Skill Level(s): Level I, II, and III Students
Location: Storm King Art Center, 1 Museum Road, New Windsor, NY 12553 map
Instructor: Scott Dengrove
Date and Time: Saturday, September 29th, 11:30AM - 4:30 PM
Storm King Art Center is a 500-acre outdoor art museum located in the Hudson Valley. Since 1960 Storm King has been dedicated to stewarding the hills, meadows, and forests of its site and the surrounding landscape. Visitors experience the largest collection of contemporary outdoor large-scale sculptures in the United States under open sky in a tranquil and natural setting.
Come explore form and function in your photography against a beautiful backdrop of emerging fall foliage. With a collection encompassing more than 100 sculptures by some of the most acclaimed artists of our time one can't help but capture the seamless blending of art and nature in gorgeous photographs. Collection highlights include works by Alexander Calder, Sol Lewitt, Alexander Liberman and David Smith.
We'll begin the day with a picnic lunch (bring your own or buy from us) during which we will have an orientation session and photo lesson where we'll cover such topics as camera settings for landscape photography, exposing for natural light, linear perspective, forced perspective leading lines, capturing and exploring form, composing dynamic images, and framing.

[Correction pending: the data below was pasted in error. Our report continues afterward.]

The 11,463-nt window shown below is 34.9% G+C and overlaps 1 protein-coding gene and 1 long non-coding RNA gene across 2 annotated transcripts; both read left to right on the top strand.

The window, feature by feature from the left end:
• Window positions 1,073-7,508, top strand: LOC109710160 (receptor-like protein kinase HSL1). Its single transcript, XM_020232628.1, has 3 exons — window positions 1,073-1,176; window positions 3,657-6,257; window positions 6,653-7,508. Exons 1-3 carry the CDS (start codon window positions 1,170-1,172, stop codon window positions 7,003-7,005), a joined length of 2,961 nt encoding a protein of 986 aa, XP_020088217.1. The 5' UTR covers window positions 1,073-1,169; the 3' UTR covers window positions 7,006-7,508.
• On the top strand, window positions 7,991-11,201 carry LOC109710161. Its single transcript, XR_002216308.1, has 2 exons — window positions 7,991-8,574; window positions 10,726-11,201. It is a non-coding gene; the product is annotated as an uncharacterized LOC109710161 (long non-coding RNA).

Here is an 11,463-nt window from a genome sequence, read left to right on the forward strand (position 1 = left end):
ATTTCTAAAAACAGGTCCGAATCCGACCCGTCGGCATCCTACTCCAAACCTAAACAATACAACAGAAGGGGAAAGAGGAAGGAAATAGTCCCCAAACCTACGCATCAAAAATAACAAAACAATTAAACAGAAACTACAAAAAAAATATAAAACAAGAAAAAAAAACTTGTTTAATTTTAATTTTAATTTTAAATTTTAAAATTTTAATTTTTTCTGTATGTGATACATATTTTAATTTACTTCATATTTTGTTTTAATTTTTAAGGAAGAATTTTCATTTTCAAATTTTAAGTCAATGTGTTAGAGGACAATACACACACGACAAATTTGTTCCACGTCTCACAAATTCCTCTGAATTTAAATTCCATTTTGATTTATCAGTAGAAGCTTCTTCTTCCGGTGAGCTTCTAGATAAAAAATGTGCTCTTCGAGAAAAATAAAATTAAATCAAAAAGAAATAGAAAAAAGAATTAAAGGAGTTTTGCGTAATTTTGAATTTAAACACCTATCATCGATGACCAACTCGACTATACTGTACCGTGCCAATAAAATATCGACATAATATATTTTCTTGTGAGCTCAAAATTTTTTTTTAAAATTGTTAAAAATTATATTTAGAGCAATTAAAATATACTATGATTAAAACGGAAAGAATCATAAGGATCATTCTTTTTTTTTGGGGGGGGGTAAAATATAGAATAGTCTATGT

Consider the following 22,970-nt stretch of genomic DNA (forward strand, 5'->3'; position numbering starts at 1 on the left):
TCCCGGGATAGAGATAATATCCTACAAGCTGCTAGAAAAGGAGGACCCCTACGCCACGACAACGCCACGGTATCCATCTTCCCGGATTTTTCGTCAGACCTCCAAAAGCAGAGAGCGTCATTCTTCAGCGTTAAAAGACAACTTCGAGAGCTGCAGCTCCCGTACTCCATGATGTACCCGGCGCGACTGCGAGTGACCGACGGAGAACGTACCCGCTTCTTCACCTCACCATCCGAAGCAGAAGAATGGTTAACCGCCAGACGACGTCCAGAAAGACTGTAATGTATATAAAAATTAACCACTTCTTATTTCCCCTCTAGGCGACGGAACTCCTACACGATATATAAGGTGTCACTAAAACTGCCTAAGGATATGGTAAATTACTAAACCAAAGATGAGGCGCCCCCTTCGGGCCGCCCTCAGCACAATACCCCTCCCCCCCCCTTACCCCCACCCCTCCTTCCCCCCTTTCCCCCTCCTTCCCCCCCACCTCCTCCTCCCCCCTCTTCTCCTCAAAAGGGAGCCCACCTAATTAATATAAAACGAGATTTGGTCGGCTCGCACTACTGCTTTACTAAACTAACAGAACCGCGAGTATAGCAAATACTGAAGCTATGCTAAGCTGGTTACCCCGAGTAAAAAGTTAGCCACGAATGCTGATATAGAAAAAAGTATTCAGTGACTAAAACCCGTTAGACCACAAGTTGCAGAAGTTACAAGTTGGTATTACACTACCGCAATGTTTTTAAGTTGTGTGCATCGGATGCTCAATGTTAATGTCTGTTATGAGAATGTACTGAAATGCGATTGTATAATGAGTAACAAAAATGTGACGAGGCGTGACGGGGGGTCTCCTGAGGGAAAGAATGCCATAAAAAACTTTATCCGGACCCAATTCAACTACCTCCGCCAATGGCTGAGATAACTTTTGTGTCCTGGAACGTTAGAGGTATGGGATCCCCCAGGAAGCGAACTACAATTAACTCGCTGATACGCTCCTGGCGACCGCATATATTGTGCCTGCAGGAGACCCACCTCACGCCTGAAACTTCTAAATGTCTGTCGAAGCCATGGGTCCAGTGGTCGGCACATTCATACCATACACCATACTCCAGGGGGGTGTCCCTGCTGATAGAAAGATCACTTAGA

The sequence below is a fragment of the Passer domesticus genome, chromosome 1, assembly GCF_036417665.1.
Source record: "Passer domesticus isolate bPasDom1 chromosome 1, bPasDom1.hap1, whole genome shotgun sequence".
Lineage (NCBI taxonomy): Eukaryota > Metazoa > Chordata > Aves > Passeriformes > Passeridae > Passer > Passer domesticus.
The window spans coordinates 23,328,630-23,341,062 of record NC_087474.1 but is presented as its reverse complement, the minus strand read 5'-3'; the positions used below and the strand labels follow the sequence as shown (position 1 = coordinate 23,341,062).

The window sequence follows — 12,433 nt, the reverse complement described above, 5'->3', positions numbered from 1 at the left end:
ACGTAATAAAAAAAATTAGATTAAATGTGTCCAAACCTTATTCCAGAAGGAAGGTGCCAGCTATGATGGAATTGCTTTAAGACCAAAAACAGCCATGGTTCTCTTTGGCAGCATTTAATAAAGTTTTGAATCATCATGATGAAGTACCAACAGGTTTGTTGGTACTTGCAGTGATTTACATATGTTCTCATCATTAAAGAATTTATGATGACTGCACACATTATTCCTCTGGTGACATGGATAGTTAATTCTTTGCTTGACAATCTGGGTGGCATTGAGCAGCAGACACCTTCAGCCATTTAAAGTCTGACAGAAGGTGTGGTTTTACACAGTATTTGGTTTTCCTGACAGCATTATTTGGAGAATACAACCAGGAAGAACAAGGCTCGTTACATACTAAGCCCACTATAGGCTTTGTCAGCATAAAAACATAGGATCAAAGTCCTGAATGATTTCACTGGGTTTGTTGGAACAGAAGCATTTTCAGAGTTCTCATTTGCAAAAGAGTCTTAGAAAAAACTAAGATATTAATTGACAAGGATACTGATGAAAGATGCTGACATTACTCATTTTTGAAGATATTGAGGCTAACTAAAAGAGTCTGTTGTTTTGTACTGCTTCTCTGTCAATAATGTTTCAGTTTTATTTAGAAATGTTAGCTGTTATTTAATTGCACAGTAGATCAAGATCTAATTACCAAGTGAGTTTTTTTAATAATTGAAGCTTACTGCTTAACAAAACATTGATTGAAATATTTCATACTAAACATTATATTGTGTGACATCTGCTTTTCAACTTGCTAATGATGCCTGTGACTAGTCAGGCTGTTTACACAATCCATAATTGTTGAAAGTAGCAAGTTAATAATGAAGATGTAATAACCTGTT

Then it's on to the sculptures to practice our skills, and learn new hands-on techniques. Storm King Art Center is so large you cannot fully explore it in one day, so we will limit our photo field trip to the collections in the Museum Hill area and South Fields. The Museum Hill area is a large elevated bluff containing a large portion of the collection. The South Fields is where most of the largest sculptures in the collection are with big open expanses of land it makes for some striking images.
WHO IS THIS WORKSHOP FOR?
Whether you're an experienced landscape photographer, or would just like to spend a pleasant fall day taking in some art and nature, this workshop is open to all levels of photographer with any type of actual camera (no smart phones or tablets please). High school students are welcome but anyone 18 or under must be accompanied by an adult.
COST AND WHAT'S INCLUDED
The cost for this photo field trip is $49 and DOES NOT include admission to Storm King Art Center. Admission is collected at the gate when you enter the property. Costs are as follows:
- Adults - $18
- Seniors (65+ with valid ID) - $15
- Students (with valid ID) - $8
Participants have the option to bring their own picnic lunch or add one to their purchase for an additional fee. See "Picnic Options" below for more info.
Our photo field trip will start with a picnic lunch while we have our photo lesson. Participants are welcome to bring their own meal or add on a picnic meal to the price of the field trip.